Agreed …but we’re big boys now …we saw recently (2008-09) financial decisions come with consequences …the majority will sleep walk into this and start moaning when the time comes and blaming everyone else…my view is there will be no state pension or a pittance when my time comes …the state pension is now in the form of relief.


#571

Problem is that what’ll happen is that those who have the foresight to provide for their own retirement (I do and so do you presumably from points above) will prob end up being taxed heavily in retirement to bail out the majority who will start moaning when the time comes and blaming everyone else. That’s why I’d like to see the government get off their fat arses and do something about it now.


#572

Exactly NE it’s nowhere near as simple as EuroTom makes out.

  • What will the tax rate be on exit?
  • Will a TFLS still be an option?
  • What will retirement age be then?
  • What will the annuity rate be?
  • Will there be more pension levies or similar?

Personally i think I’d prefer to live in a nicer house in a nicer area for the next 30+years enjoying same with my family given all the above issues.

I doubt I’ll regret that too much. I may regret putting €1k pm into a pension, especially if I bite the dirt early.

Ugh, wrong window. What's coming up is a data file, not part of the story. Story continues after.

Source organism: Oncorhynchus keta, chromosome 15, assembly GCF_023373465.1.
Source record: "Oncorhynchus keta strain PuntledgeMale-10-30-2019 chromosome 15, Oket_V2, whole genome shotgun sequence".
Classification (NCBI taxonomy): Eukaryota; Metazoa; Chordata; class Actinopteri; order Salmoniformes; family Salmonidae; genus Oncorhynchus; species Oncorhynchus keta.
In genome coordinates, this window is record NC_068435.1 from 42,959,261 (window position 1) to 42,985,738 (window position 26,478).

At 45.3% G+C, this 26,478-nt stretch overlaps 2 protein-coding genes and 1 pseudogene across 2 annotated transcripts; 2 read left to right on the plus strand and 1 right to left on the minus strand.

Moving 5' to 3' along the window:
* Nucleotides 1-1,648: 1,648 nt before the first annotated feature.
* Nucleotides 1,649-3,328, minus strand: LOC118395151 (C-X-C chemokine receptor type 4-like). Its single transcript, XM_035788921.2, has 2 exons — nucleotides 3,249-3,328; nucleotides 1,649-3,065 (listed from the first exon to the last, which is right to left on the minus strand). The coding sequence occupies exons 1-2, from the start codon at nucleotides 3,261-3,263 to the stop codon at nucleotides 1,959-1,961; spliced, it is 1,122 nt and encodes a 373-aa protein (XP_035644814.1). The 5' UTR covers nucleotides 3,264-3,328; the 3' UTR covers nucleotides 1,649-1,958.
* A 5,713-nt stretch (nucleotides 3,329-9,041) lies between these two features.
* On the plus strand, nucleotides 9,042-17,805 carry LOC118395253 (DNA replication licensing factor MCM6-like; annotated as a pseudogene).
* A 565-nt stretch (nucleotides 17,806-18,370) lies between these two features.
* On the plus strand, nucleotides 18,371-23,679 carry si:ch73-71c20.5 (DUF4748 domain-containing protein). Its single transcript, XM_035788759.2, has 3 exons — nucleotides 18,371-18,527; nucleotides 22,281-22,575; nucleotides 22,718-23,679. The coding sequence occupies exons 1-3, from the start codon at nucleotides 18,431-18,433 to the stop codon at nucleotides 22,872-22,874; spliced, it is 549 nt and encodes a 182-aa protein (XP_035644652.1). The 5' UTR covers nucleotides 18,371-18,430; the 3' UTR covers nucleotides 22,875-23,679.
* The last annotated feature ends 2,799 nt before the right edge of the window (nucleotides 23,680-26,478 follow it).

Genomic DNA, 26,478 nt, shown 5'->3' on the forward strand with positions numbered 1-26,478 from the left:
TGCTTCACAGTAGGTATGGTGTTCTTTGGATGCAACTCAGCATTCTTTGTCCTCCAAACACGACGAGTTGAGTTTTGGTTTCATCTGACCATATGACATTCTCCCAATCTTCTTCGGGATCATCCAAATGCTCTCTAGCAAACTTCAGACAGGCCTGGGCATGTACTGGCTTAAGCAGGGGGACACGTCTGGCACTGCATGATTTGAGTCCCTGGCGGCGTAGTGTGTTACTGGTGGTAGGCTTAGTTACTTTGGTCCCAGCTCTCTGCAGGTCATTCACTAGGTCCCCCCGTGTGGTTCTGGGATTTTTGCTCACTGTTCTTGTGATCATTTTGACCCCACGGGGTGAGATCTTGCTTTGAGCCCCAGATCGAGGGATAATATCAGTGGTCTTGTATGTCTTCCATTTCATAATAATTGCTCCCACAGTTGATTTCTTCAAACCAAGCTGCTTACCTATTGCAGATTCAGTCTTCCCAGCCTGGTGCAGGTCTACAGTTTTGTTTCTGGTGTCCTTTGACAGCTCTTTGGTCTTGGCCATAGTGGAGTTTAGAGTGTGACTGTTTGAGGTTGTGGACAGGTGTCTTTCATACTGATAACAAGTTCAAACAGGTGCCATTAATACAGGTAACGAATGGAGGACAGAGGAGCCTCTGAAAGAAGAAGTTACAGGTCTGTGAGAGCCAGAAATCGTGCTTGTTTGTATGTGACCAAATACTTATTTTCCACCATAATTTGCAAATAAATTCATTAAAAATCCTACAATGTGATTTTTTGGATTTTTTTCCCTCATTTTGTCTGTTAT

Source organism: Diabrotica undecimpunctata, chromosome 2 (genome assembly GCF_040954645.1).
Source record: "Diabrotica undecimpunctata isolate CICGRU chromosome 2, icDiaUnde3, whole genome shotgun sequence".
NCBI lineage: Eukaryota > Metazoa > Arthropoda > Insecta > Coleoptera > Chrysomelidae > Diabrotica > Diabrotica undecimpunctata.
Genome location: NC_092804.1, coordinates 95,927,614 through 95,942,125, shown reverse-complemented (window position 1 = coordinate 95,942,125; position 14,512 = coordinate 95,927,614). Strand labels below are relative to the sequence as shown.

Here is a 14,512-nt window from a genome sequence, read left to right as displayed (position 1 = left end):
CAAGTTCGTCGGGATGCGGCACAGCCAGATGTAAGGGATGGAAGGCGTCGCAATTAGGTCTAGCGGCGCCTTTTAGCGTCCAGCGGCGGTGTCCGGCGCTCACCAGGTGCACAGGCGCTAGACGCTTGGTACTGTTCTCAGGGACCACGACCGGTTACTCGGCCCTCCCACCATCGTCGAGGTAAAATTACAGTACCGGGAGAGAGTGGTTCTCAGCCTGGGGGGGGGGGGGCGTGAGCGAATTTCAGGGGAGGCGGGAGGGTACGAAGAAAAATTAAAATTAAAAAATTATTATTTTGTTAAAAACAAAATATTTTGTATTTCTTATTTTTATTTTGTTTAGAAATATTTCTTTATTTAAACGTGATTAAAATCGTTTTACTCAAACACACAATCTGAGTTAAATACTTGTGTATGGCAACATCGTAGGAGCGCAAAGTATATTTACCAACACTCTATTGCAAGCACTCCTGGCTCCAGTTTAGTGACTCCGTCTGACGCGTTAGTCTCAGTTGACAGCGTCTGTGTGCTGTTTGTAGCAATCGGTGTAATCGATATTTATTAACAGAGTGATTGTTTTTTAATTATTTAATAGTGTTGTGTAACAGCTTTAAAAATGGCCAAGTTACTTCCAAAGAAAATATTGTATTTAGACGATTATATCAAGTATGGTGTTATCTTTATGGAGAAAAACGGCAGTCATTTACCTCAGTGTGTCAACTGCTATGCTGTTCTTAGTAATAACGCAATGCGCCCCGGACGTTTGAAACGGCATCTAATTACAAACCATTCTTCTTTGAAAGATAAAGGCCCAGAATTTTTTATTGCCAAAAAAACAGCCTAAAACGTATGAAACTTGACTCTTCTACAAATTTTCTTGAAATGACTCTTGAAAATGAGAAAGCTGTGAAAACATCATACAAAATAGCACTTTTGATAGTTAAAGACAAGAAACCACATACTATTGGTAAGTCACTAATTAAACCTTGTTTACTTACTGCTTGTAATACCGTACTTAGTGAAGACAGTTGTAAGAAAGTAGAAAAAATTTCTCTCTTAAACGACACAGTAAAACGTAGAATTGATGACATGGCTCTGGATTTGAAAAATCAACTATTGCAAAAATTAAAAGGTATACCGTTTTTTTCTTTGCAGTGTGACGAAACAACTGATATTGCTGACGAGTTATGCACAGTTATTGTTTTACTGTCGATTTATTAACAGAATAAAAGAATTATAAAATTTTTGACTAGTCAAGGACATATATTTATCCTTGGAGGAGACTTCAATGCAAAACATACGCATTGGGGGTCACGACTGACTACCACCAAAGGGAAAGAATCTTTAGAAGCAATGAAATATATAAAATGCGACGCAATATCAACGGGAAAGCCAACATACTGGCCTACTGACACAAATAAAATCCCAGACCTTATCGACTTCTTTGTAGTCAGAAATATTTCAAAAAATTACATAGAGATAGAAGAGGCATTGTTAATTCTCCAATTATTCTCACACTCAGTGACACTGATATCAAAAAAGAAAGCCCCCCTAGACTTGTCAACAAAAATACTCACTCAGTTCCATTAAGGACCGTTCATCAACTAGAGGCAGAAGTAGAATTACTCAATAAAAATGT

I do have a pension and do advocate making provisions but I’d be much more in favour of backloading it after mortgage paid off (early) and more certainty as pension age draws closer.


#573

Given that you’ll only get relief on contributions up to 20% of your salary at that age, this does require you to have an income of €60K p.a. Otherwise, you might as well invest the balance in a separate fund to spread the risk, or else use it to pay down your mortgage faster, since it’s going to be coming out of net income.


#574

Ever since the government dipped right into the pension pot I’ve been building and took their few percent I’m far more skeptical about putting in AVCs or max contributions. It was one of the unfairest cash raising exercises, short sighted and because there was no uproar I’d expect to see it happen at some stage again before I retire. So as above I might kick it early so I’ll put in some but not as much as I could.


#575

Of course it’s nowhere as simple as I’m making out …I’m simply making the point …it comes down to personal responsibility …I have a DB scheme and I still spend a portion of time (usually around tax return) reviewing my DC

as far as lifestyle over pension …yup im lucky to enjoy both …and I have DB and DC …but me (and you) aside people are living longer …they should not expect to “live it up” hand to mouth and then have the same hand out to the government come retirement …its a balancing act.

As for croking it early …I’m on track for early retirement (DB,DC,Investments) in case I croke it early…with a list of lifestyle stuff I wanna do in early retirement as long as your arm.
No single house and a state pension is going to do that.

…ps. I like conflicting views so I can learn more


#576